Name: Kimberly Mulcahy
Company/Division Name: Excelsior Printing, A Division of Integrity Graphics
# of Years with Company: Nine years
Tell Us a Little About Yourself:
I started out in Information Technology and moved into Printing almost 10 years ago. My involvement and responsibilities have been with sales, customer service, estimating, mailing and scheduling in a printing environment. I have found that my computer science background has helped in problem solving and allows me to think outside the box when it comes to our customers’ projects.
Why Excelsior Printing?
One year ago, Excelsior joined Integrity Graphics, Inc. We are now part of a larger corporation which we have been very excited about. This acquisition opened the door for us to be able to offer more capabilities and capacity not to mention all the knowledge that this company as a whole, contains.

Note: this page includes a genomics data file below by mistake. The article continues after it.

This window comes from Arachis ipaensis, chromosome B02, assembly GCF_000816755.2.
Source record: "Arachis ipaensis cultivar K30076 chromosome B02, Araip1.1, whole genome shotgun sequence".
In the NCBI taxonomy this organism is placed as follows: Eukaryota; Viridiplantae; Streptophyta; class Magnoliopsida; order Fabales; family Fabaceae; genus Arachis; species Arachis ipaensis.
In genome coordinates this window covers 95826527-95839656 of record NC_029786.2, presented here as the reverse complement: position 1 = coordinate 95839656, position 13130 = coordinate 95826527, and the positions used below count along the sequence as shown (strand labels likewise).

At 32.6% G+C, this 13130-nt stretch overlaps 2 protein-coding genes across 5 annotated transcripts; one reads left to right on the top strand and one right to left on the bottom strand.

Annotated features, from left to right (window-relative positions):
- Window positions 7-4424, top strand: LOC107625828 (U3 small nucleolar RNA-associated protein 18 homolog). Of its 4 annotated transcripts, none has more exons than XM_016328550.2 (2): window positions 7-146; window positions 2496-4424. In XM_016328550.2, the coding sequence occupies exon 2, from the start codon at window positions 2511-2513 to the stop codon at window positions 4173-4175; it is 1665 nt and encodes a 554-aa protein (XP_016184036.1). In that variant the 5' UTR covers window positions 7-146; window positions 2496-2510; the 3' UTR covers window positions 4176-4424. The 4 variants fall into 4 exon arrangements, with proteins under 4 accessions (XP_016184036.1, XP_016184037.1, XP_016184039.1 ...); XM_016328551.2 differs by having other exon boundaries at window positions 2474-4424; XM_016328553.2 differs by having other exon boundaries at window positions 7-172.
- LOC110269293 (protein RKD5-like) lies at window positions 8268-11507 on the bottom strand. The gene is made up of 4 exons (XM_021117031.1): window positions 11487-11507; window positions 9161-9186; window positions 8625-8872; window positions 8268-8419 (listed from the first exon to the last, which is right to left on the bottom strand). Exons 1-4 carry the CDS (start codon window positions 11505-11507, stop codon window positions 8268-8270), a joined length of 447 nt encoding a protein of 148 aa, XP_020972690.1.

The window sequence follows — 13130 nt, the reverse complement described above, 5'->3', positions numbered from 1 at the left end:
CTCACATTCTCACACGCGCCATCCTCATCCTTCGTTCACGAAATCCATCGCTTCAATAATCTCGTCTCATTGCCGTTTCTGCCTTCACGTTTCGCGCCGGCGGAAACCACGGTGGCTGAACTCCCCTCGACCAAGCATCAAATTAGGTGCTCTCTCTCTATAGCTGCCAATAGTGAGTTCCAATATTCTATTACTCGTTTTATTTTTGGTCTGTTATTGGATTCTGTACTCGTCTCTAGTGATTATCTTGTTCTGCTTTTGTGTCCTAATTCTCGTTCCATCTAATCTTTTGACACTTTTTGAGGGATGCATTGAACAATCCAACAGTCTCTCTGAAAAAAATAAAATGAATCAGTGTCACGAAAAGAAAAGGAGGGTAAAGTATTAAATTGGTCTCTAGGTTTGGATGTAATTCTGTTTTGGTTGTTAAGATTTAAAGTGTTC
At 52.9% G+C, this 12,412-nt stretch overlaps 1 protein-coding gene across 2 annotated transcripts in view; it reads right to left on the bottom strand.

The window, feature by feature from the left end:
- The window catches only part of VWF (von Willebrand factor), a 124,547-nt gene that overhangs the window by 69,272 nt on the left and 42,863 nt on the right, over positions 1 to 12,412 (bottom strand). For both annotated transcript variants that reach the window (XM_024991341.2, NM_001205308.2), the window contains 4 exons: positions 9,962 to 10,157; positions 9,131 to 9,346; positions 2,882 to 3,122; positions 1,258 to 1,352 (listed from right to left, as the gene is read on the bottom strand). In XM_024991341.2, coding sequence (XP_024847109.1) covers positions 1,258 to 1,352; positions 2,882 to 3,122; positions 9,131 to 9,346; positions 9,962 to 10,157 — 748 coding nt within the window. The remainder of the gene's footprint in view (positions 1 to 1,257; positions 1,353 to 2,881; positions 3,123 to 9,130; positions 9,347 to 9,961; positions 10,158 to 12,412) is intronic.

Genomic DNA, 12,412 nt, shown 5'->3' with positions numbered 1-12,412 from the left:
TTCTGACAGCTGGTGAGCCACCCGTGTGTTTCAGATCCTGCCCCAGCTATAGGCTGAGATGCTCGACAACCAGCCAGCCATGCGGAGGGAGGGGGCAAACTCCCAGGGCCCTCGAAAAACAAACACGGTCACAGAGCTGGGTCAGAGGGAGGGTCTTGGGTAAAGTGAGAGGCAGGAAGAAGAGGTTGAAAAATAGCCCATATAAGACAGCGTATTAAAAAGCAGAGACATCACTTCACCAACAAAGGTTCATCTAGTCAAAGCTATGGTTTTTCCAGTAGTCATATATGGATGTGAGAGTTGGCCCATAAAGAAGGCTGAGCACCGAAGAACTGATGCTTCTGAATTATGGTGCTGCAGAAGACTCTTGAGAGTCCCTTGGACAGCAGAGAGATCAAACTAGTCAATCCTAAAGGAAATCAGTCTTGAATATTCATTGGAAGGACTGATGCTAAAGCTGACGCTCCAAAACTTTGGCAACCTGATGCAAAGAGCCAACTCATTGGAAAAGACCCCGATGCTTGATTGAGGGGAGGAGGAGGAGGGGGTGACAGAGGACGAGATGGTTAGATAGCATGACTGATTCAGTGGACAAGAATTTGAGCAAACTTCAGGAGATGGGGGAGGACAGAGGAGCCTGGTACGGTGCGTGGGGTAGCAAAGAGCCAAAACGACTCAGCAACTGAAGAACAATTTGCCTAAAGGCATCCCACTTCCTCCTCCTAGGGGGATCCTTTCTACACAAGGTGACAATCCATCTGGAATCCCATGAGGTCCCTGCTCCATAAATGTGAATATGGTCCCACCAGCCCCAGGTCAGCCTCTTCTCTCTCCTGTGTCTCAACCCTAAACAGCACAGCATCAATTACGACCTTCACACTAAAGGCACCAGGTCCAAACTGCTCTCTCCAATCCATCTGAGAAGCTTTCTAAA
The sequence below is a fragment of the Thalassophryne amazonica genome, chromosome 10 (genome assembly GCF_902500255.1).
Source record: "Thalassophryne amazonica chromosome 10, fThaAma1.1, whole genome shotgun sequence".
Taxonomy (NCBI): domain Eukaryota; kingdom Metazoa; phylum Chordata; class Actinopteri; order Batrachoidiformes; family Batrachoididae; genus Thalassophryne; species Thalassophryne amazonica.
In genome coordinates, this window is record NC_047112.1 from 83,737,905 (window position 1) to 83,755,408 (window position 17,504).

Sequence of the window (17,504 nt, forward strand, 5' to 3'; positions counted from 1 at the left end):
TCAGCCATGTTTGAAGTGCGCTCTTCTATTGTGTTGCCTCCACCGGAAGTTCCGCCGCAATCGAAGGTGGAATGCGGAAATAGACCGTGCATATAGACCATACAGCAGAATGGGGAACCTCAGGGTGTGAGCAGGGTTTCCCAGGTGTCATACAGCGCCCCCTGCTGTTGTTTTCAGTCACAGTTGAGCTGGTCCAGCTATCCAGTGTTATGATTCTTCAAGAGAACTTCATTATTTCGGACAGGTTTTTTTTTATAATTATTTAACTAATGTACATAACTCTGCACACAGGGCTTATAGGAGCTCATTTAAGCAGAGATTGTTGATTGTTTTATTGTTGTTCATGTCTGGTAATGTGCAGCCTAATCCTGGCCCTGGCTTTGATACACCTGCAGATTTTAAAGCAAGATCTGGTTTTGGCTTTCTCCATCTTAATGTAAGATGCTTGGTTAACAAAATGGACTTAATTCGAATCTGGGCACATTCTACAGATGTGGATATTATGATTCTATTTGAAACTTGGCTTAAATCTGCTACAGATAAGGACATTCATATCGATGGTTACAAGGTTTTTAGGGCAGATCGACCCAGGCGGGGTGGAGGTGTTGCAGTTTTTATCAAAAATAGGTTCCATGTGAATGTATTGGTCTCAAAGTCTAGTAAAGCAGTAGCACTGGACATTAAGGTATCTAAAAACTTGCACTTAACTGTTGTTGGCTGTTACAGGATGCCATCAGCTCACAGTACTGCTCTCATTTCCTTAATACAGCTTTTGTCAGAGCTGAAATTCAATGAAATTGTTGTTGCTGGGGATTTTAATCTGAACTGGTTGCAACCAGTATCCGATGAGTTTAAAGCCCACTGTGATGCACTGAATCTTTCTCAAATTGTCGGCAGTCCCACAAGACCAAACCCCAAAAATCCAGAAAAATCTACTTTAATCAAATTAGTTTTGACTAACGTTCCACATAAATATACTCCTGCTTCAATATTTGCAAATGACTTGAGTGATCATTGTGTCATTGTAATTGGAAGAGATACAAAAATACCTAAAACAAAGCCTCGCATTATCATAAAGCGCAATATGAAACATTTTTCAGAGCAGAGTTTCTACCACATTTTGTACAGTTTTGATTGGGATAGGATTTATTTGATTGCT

What aspect of your role at Excelsior Printing do you enjoy most?
Our customers. I really enjoy working with our customers, who range from a small Mom & Pop shop to well known Museums. I am able to meet and work with folks from schools, seed packet suppliers, financial institutions and theatre groups, just to name a few.
What’s your best printing tip?
The most important part of the printing process is the very beginning. It is important to ensure that you have well prepared files. One of the biggest mistakes we see is a simple one: files must be converted from RGB to CMYK in order to print offset. This conversion will change the look of your piece, sometimes marginally, sometimes dramatically. Another thing to remember is about the bleed. The bleed is extending the color, or image, or copy, beyond where the piece gets trimmed. This allows the printer some room for when the final piece gets trimmed. A lot of times designers want the color to run off the sides of the piece (no white border showing) or they want an image to run off the side. A 1/8” bleed on all sides is a safe standard. Talk to your printer before finalizing the files. We are here to help.
Where do you find inspiration outside of work?
Being outdoors, whether it be hiking, gardening, or golfing, with family.